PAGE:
A to Z Challenge: J is for Justice

a-to-z HEADER [2015] - aprilGood morning! It’s a wild and windy day, a blustery day as Pooh would say, but it’s more spring than winter, so I won’t complain.Badage linked This morning, for the letter J, I want to talk about justice.

According to the Free Dictionary, http://www.thefreedictionary.com/justice

Justice is

1.The quality of being just; fairness: In the interest of justice, we should treat everyone the same.
2.

a. The principle of moral rightness; decency.
b. Conformity to moral rightness in action or attitude; righteousness: argued for the justice of his cause.
JJ is for Justice
Okay. We know what it is, but, without getting preachy, can someone explain what  the heck has gone wrong with our interpretation of the meaning of the word?
Let’s start with the first meaning: fairness. As the example says, we should treat everyone the same–treat them the way we want to be treated–but that isn’t happening. People are being treated unfairly because of the color of their skin, their gender, their income level, their religion,or their sexual orientation.
What gives people the idea that their ‘holier than thou’attitude can make me a second class citizen, deprive me of my rights to life, liberty and the pursuit of happiness, tell me where to go, what to wear, where to sit, etc.  because I’m a woman?
Let’s look at the second meaning: decency,moral rightness. How can it be morally right to kill unarmed, unsuspecting men, women, and children simply because you don’t like what they stand for? What they believe? How they live their lives? I’m not passing judgment on any side. I know, in war, lots of innocent people become collateral damage, but I’m talking about terrorist attacks like 9-11, the Spanish train bombings, the London subway bombings, the execution of the people at the Paris magazine.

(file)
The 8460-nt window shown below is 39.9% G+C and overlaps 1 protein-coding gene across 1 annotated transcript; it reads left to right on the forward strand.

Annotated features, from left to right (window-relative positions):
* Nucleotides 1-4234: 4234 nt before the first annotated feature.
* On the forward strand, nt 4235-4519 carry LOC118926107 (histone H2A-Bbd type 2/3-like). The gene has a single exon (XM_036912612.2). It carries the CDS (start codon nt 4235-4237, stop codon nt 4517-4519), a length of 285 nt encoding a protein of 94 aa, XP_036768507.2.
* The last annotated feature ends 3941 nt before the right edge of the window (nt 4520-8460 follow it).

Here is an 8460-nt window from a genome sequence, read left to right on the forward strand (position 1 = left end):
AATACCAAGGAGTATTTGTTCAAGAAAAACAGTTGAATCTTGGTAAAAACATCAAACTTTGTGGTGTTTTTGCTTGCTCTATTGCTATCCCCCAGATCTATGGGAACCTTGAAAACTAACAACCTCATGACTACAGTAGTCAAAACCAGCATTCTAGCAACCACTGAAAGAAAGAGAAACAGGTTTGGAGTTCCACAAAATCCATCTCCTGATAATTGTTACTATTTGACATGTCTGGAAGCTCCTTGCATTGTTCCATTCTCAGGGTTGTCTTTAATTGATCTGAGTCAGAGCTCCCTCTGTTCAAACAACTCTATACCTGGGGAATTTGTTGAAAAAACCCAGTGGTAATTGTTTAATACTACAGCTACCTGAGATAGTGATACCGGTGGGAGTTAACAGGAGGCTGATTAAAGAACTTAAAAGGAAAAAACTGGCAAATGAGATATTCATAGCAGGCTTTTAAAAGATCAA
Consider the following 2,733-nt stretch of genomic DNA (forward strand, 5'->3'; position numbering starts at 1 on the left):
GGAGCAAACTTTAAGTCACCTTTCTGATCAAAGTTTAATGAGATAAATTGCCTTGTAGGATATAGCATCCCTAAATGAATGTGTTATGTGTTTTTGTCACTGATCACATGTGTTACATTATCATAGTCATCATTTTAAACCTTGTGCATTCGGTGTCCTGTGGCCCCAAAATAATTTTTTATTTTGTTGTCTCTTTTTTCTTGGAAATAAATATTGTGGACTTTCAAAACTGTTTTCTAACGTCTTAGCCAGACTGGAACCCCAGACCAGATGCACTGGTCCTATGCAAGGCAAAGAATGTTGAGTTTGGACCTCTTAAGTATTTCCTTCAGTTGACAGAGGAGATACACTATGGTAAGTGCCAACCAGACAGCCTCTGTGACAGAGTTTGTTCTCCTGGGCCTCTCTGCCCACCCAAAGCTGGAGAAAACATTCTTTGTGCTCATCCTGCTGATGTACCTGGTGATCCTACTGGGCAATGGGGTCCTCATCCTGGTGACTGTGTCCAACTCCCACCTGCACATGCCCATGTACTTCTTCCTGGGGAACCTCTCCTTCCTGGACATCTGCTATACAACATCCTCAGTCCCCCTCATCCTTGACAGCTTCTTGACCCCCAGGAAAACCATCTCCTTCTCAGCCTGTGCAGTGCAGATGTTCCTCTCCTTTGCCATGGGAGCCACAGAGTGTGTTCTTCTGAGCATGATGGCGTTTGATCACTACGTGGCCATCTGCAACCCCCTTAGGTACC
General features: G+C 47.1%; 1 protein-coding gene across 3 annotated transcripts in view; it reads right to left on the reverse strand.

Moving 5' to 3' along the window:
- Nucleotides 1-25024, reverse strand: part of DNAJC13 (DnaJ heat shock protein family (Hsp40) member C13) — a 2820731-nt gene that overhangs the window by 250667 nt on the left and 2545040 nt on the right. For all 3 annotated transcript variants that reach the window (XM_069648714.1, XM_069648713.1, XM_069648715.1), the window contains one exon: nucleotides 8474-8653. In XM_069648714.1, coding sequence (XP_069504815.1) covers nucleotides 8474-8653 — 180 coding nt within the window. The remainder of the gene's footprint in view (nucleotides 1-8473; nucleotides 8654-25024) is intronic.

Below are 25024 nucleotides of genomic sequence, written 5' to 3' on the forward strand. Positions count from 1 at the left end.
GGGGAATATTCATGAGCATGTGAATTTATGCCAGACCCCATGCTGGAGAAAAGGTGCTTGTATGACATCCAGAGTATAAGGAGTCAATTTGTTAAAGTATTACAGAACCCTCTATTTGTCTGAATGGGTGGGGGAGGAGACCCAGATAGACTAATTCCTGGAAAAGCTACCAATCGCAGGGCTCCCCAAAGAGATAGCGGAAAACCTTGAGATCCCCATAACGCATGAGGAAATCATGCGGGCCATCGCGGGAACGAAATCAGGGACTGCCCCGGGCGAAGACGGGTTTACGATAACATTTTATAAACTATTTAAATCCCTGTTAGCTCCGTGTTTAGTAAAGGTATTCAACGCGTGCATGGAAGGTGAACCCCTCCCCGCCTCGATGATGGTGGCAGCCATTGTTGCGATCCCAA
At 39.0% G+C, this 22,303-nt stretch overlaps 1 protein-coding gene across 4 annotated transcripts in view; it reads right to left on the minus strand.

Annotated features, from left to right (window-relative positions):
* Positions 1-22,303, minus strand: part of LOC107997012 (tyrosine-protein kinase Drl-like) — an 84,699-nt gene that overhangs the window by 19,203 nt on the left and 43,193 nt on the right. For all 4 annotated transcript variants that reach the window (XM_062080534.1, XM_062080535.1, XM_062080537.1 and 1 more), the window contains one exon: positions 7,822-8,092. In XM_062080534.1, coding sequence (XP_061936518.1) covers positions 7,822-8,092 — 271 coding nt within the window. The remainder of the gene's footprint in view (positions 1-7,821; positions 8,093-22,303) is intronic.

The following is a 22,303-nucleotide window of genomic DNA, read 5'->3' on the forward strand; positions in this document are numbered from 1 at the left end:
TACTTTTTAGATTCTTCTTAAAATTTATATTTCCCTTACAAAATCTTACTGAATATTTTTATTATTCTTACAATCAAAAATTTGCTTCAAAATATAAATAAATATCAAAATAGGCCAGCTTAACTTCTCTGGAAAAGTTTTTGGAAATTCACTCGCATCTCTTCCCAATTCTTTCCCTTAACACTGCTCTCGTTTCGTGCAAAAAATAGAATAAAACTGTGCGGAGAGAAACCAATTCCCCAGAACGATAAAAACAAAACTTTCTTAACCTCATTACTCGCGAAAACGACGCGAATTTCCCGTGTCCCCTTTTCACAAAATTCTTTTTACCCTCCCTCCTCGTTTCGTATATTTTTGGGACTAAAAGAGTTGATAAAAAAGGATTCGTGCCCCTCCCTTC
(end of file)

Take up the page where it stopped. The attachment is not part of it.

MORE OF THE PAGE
How can it be right to hate a person because of the color of their skin? How can it be acceptable to any deity to murder people, denounce women and treat them like slaves, kidnap young girls and sell them into slavery?
Because I try to avoid being unjust, I do my best to treat everyone with respect, to try to understand that their beliefs are as valid as mine, but somewhere there has to be a place where we can say, whoa! I understand where you’re coming from, but you have to understand me as well.
Justice isn’t having your rights as an individual trampled by someone else demanding theirs. Justice is greater than that. It’s accepting the differences and going on with your life, allowing them to go on with theirs.
Don’t forget to click on the sunflower for more J blogs.
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About mhsusannematthews

Finally retired after more than 30 years as a teacher! Now, I get to spend my time gardening, enjoying my grandchildren, and writing. I finally completed the number one item in my bucket list and Crimson Romance published my first novel, Fire Angel, in April 2013. Since then I have sold 24 other manuscripts to date and don't plan to quit writing for a long time yet.
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12 Responses to A to Z Challenge: J is for Justice

  1. Hello Handbag says:

    Such an important reminder, especially when you look at everything that’s going on in our world today.

    Stopping by from Pam’s Unconventional Alliance, best of luck in the Challenge!

  2. Paula Kaye says:

    Unfortunately none of this injustice is anything new. It has been going on since the beginning of time. I have been reading the Old Testament this year and am amazed (Maybe a little appalled) at the unjustness of the way our Lord treated people. Great subject to post about today!!

    Smidgen Snippets & Bits

  3. Petra says:

    Good post! Unfortunately, people will often cite that it is part of their right to dislike or hate something or someone. I think all we can do the ones that get this very matter of being respectful despite differences, we hope to make an impact on someone. It’s really all we can do.

  4. orneryswife says:

    I agree that justice has gone awry and people are too selfish to extend mercy to others. Would that we all take an active role in making sure we don’t trample other’s rights in pursuit of our own happiness.

  5. There’s nothing “right” about it. The problem stems from people wanting to force their values, views, needs, on others and resorting to any means to do so. I don’t have to agree with someone else’s views or life choices. I can even say they are wrong. But it’s not my right to force them to change. One’s freedoms end at the place where another’s freedoms begin.
    Visit me at: Life & Faith in Caneyhead
    I am Ensign B of Tremps’ Troops
    with the A to Z Challenge

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